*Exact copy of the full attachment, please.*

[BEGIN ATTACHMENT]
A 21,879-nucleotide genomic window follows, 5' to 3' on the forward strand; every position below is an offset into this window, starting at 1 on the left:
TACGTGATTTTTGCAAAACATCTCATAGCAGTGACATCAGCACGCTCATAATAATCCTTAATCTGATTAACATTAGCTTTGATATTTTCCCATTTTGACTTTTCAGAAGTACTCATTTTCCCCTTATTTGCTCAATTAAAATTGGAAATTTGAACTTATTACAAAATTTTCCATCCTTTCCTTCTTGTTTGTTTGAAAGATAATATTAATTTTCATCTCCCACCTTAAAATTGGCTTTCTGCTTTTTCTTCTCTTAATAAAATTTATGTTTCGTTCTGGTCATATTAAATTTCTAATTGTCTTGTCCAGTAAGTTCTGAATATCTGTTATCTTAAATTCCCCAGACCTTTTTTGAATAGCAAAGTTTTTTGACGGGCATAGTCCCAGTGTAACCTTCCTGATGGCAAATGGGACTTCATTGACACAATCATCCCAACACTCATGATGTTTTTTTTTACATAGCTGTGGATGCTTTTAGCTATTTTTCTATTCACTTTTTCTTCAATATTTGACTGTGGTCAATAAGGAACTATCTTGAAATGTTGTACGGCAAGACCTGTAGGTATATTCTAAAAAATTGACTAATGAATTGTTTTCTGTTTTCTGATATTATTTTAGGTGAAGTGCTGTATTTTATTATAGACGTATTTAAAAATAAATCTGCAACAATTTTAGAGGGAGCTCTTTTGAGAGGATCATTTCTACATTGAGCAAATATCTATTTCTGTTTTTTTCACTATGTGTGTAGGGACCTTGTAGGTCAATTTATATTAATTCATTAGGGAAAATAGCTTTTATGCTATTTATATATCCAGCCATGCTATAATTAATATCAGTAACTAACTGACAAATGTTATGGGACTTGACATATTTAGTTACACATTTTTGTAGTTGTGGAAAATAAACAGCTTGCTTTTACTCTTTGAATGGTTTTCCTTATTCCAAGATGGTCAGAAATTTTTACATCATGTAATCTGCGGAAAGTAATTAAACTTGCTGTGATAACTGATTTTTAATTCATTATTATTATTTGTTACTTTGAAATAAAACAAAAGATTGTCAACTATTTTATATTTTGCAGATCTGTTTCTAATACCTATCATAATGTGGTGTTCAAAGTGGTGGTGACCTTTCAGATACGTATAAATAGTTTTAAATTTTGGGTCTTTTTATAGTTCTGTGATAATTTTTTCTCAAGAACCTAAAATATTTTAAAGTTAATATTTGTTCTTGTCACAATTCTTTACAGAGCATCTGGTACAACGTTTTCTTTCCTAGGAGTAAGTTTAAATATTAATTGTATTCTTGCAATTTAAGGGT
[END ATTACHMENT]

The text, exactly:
A 21,879-nucleotide genomic window follows, 5' to 3' on the forward strand; every position below is an offset into this window, starting at 1 on the left:
TACGTGATTTTTGCAAAACATCTCATAGCAGTGACATCAGCACGCTCATAATAATCCTTAATCTGATTAACATTAGCTTTGATATTTTCCCATTTTGACTTTTCAGAAGTACTCATTTTCCCCTTATTTGCTCAATTAAAATTGGAAATTTGAACTTATTACAAAATTTTCCATCCTTTCCTTCTTGTTTGTTTGAAAGATAATATTAATTTTCATCTCCCACCTTAAAATTGGCTTTCTGCTTTTTCTTCTCTTAATAAAATTTATGTTTCGTTCTGGTCATATTAAATTTCTAATTGTCTTGTCCAGTAAGTTCTGAATATCTGTTATCTTAAATTCCCCAGACCTTTTTTGAATAGCAAAGTTTTTTGACGGGCATAGTCCCAGTGTAACCTTCCTGATGGCAAATGGGACTTCATTGACACAATCATCCCAACACTCATGATGTTTTTTTTTACATAGCTGTGGATGCTTTTAGCTATTTTTCTATTCACTTTTTCTTCAATATTTGACTGTGGTCAATAAGGAACTATCTTGAAATGTTGTACGGCAAGACCTGTAGGTATATTCTAAAAAATTGACTAATGAATTGTTTTCTGTTTTCTGATATTATTTTAGGTGAAGTGCTGTATTTTATTATAGACGTATTTAAAAATAAATCTGCAACAATTTTAGAGGGAGCTCTTTTGAGAGGATCATTTCTACATTGAGCAAATATCTATTTCTGTTTTTTTCACTATGTGTGTAGGGACCTTGTAGGTCAATTTATATTAATTCATTAGGGAAAATAGCTTTTATGCTATTTATATATCCAGCCATGCTATAATTAATATCAGTAACTAACTGACAAATGTTATGGGACTTGACATATTTAGTTACACATTTTTGTAGTTGTGGAAAATAAACAGCTTGCTTTTACTCTTTGAATGGTTTTCCTTATTCCAAGATGGTCAGAAATTTTTACATCATGTAATCTGCGGAAAGTAATTAAACTTGCTGTGATAACTGATTTTTAATTCATTATTATTATTTGTTACTTTGAAATAAAACAAAAGATTGTCAACTATTTTATATTTTGCAGATCTGTTTCTAATACCTATCATAATGTGGTGTTCAAAGTGGTGGTGACCTTTCAGATACGTATAAATAGTTTTAAATTTTGGGTCTTTTTATAGTTCTGTGATAATTTTTTCTCAAGAACCTAAAATATTTTAAAGTTAATATTTGTTCTTGTCACAATTCTTTACAGAGCATCTGGTACAACGTTTTCTTTCCTAGGAGTAAGTTTAAATATTAATTGTATTCTTGCAATTTAAGGGT